President Xi Jinping has told his American counterpart Donald Trump that US-China ties have been "affected by some negative factors", an allusion to a series of US actions in the past week slammed by Beijing.
Mr Trump called Mr Xi and Japan's Prime Minister Shinzo Abe separately on Sunday night, with the phone calls focused on the threat North Korea's nuclear ambitions pose to regional peace.
Mr Xi said during the call that Sino-US ties "have achieved important results" since the two leaders met in Florida in April. But he also said the relations have been "affected by some negative factors".
China's Defence Ministry yesterday slammed the United States for seriously damaging peace and stability in the South China Sea after an American warship sailed near an island in the Paracels claimed by China. The Chinese Foreign Ministry called the US move a "serious political and military provocation".
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Mr Xi also urged Mr Trump to abide by Washington's "one China" policy, and "properly handle the Taiwan-related issues in accordance with the one-China principle".
The reference to Taiwan has to do with last Thursday's announcement that the US would sell US$1.42 billion (S$2 billion) worth of weapons to the island, which China regards as a breakaway province.
This followed Wednesday's proposal by a US Senate panel to let US warships call at Taiwan's ports.
Taiwan aside, a series of actions by the Trump administration has also irritated China. These include fresh sanctions by the US Treasury Department on a Chinese bank accused of laundering North Korean money, and a State Department report that put China on a list of the world's worst human-trafficking offenders.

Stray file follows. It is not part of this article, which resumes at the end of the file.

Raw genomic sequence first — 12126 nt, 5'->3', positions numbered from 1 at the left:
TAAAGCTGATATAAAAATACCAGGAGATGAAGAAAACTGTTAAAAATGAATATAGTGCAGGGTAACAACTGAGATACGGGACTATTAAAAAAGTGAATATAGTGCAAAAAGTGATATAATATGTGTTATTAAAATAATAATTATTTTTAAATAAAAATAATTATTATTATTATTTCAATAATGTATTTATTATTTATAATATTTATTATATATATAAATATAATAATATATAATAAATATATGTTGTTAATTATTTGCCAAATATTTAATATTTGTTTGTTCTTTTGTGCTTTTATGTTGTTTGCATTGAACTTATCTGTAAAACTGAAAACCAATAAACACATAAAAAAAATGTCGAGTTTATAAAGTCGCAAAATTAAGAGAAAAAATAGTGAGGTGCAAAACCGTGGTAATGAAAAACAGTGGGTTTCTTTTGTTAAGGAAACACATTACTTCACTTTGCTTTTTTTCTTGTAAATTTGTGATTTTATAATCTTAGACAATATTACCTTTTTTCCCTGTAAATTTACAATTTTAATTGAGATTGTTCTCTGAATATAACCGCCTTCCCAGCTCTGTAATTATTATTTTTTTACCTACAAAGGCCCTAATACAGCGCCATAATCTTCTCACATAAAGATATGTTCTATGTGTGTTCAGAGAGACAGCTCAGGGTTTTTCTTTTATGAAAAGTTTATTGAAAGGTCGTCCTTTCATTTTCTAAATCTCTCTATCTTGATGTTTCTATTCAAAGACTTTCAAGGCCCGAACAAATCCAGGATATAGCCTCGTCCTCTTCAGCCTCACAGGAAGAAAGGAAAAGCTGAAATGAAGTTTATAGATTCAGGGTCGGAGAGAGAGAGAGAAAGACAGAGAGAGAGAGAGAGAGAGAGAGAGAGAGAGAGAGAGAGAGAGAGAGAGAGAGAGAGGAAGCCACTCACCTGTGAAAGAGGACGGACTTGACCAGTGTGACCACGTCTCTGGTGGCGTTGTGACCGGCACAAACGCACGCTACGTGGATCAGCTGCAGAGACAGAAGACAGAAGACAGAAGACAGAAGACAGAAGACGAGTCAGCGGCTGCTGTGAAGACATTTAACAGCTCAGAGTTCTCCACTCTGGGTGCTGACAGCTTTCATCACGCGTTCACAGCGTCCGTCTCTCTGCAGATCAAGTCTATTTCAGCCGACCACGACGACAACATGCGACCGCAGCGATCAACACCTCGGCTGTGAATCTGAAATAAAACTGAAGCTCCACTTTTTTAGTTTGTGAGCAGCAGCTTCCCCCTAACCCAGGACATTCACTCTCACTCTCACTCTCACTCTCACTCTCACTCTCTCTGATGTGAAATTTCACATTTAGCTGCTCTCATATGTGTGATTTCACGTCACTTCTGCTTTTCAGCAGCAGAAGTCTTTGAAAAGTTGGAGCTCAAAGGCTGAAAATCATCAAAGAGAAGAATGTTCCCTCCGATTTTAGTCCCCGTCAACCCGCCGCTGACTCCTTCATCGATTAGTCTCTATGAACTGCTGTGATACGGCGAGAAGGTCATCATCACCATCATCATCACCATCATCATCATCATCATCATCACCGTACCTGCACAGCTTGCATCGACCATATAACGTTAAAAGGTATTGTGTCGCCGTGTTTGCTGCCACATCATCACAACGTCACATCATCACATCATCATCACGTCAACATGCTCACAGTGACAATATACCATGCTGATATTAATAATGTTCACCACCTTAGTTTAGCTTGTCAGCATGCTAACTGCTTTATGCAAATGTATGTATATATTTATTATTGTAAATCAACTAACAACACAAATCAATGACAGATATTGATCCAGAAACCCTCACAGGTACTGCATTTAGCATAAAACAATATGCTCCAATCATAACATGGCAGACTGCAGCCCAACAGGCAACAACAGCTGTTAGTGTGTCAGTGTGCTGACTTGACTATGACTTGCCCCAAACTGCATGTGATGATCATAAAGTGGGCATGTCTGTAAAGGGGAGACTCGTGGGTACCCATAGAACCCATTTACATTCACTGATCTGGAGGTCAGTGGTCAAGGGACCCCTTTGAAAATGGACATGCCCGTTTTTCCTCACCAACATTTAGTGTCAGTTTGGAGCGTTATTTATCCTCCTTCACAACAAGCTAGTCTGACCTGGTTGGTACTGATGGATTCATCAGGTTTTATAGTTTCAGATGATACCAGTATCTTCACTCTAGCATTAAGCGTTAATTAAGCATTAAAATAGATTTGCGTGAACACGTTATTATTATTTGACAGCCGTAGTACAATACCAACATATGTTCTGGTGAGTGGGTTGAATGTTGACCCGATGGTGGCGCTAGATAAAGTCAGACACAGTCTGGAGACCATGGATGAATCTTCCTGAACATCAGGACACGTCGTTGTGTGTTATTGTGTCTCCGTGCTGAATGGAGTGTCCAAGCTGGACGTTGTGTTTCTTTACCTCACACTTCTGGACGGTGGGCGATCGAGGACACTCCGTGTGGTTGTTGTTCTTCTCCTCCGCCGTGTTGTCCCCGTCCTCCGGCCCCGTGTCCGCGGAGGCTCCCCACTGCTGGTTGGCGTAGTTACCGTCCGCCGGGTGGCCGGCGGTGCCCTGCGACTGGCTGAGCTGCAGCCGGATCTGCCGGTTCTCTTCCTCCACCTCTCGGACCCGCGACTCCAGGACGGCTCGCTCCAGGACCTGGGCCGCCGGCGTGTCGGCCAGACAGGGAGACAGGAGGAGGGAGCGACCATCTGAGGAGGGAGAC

The US State Department also expressed concern about Beijing's respect for freedoms in Hong Kong on the 20th anniversary of the city's return to China last Saturday.
Experts said that while the US- China relationship seemed to have entered a honeymoon period after the Florida meeting, events of the past week and Sunday's phone conversation showed numerous problem areas continued to hamper ties.
"Based on how the two leaders interacted when they met in Florida, many on both sides were optimistic that ties were on an upward trend," said Professor Jia Qingguo, dean of the School of International Studies at Peking University. "These preliminary assessments were optimistic because expectations were low for the Mar-a-Lago meeting, and US-China ties are now simply returning to a normal state of affairs."
Another Sino-US expert, Professor Shen Dingli of Fudan University, said that this "good cop, bad cop routine" was part of Mr Trump's negotiating tactics to get China to do more to rein in North Korea, but that Beijing was unlikely to bite.
Asked by reporters if the honeymoon had indeed ended, Foreign Ministry spokesman Lu Kang said "neither China nor US officials have ever used this (concept)".
"For China, we wish to further develop Sino-US ties on a nonconfrontational, mutually respectful and win-win basis, to expand our common ground while managing our differences," he told a regular press briefing yesterday.
"For two large countries like ours, it is unavoidable for issues relating to bilateral ties to crop up from time to time."
But he said that both China and the US have the determination and will to seek progress in the development of their ties.